In March 2012, the curators of the Never Built: Los Angeles, Sam Lubell and Greg Goldin, approached our firm with the idea of designing their ambitious show to present the many fabulous schemes for the City of Los Angeles that ended up in the garbage bin. We were honored to participate in such a valuable civic endeavor, and agreed to donate our services pro bono. For several months our team met in our office to conceive a vision for the show that would work on several different levels: it should do justice to the multiple stories behind each scheme, it should allow the viewer to engage in the context, it should convert the limitations of the A+D museum space to the advantage of the show, and it should create a unified viewer experience. The unified experience is conveyed through creating a single large (though complex) space, with the museum’s back room reinforced as an annex space by painting it black and designating it as a dark room for showing exhibits in low light and for projecting 3-D ‘fly-through renderings’ designed for the show by Shimahara Illustration.
Grounding the context of the City as an experimental platform, we decided to geographically orientate the floor surface and the layout of projects by covering the floor with a black and white 1938 map of the City of Los Angeles, approximating to the chronological midpoint of many of the schemes. The map – so different to today’s dense urban map - shows a city in growth transition with all the granularity of streets, boulevards and undeveloped spaces, and Los Angeles’ unique distortions of topography. To further suggest an unobstructed viewing space, the two columns within the main room are covered with high rise tower impersonations, the finest of which is a 10-foot high Lego construction by 11th Grader, Tommy Musca, that uses 65,000 Lego pieces to reconstruct Lloyd Wright’s massive Los Angeles Catholic Cathedral of 1931 – so very different in ambition to the one we have today.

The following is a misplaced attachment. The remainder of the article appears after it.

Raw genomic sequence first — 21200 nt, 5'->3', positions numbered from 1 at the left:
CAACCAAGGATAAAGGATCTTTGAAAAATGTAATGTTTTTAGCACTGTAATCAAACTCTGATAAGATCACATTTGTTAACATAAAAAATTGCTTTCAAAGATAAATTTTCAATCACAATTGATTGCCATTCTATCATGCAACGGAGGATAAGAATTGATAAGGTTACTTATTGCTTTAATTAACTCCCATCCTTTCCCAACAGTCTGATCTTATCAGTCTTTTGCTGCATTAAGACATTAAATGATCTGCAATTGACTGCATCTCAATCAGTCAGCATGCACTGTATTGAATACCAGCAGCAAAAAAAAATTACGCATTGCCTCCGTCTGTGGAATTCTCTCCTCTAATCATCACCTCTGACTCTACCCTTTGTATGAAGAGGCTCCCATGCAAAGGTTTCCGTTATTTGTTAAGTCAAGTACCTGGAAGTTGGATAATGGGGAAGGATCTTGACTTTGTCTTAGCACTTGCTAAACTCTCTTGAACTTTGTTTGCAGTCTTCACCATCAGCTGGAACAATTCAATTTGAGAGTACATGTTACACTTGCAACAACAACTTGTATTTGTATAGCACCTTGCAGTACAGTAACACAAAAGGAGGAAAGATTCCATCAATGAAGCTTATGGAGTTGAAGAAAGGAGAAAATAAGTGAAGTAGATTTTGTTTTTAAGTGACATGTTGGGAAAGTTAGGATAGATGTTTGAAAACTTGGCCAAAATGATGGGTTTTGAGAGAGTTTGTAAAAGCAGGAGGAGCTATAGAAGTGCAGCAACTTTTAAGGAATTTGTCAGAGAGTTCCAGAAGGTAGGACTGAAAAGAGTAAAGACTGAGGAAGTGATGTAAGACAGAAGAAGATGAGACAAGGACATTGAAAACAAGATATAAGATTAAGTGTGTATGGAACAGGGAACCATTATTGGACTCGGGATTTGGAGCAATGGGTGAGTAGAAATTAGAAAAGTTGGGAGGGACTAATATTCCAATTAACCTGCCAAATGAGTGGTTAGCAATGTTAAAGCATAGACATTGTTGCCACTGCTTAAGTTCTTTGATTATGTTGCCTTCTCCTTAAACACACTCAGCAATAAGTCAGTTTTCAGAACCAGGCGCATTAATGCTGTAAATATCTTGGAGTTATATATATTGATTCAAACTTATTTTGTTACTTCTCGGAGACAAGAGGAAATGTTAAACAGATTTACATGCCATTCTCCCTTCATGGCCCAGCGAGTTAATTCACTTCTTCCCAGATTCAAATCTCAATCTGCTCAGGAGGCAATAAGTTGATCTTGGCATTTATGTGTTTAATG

Since the museum would be opaque from the exterior, we decided that we needed a compelling representation of the show theme. The idea of a large-scale lenticular surface appealed to a notion of movement, technological and experiential innovation, and the car culture of Los Angeles that has had such a role in the evolving face of this city. One side announces the show, and the other presents a monorail image suggesting a kind of alternative future that might have been.